In late November 2018, the Australian Defence Science and Technology (DST) and Royal Australian Navy (RAN) held a major exercise to examine the potential operational introduction of unmanned amphibious vehicles. Exercise Autonomous Warrior 2018 (AW18), which took place in Jervis Bay in Southeast Australia, drew many more participants, including the United States Navy (USN) and the British Royal Navy (RN).
Among the different projects that were showcased during the exercise, the defense giant Northrop Grumman revealed its newest autonomous seaborne system: The AQS-24B system is a Mine Hunting Unmanned Surface Vessel (MHU) that can be operated remotely and is capable of minesweeping and undersea surveillance operations.
According to a statement released by Northrop Grumman, the unmanned vehicle “includes the world’s first combined operational High-Speed Synthetic Aperture Sonar and an optical laser line scan sensor, which provides complete coverage out to maximum range on a single pass. The real-time analysis capability demonstrated how unmanned systems can augment manned mine warfare operations.”
The AQS-24B was specifically designed and developed to counter current challenges in the mine warfare field of naval combat. It has the ability to sweep, detect, and clear areas that might be mined at a much faster rate than conventional minesweepers. Moreover, it is a safer option since it is unmanned.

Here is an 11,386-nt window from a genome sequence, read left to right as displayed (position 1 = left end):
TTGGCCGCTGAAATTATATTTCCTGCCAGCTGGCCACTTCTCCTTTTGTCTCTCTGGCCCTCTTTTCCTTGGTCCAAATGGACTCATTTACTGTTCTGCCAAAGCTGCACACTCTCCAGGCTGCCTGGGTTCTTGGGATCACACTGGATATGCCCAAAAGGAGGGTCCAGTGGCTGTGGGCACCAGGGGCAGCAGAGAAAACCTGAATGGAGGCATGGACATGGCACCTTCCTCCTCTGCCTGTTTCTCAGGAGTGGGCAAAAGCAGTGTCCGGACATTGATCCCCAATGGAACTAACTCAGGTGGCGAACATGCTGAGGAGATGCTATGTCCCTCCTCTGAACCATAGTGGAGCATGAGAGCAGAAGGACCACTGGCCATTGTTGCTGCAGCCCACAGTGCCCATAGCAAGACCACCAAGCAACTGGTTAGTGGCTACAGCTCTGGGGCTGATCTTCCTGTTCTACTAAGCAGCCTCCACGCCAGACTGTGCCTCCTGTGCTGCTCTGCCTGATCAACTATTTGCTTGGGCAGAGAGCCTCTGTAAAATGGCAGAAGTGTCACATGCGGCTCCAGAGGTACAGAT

Alan Lytle, vice president for undersea systems at Northrop Grumman, said that “the demonstration highlighted Northrop Grumman’s leading role in proving the operational utility of unmanned maritime systems in the mine warfare domain. At operational speeds significantly higher than other mine hunting systems on the market, the USV/AQS-24B combination successfully completed a number of scenarios and challenges that were set by the Royal Australian Navy’s exercise command task group.”
Such systems could prove very useful in the Persian Gulf or the South China Sea. In the event of a conflict with Iran or China, nations which don’t possess the naval power to counter the USN and would most likely result in extensive mining of maritime approaches to deny landing grounds, the unmanned minesweepers could rapidly clear paths. Moreover, they could act as a forward detection system that would inform commanders of the approach of anti-ship missiles or fast-moving boats.
The exercise was organized under the auspices of The Technical Cooperation Program (TTCP), which is part of the Five-Eyes (FVEY) multinational agreement. FVEY is an intelligence alliance between Australia, Canada, Great Britain, New Zealand, and the U.S. The members, among other functions, share intelligence and technical programs.
This article was originally published in March 2019. It has been edited for republication.
If you enjoyed this article, please consider supporting our Veteran Editorial by becoming a SOFREP subscriber. Click here to get 3 months of full ad-free access for only $1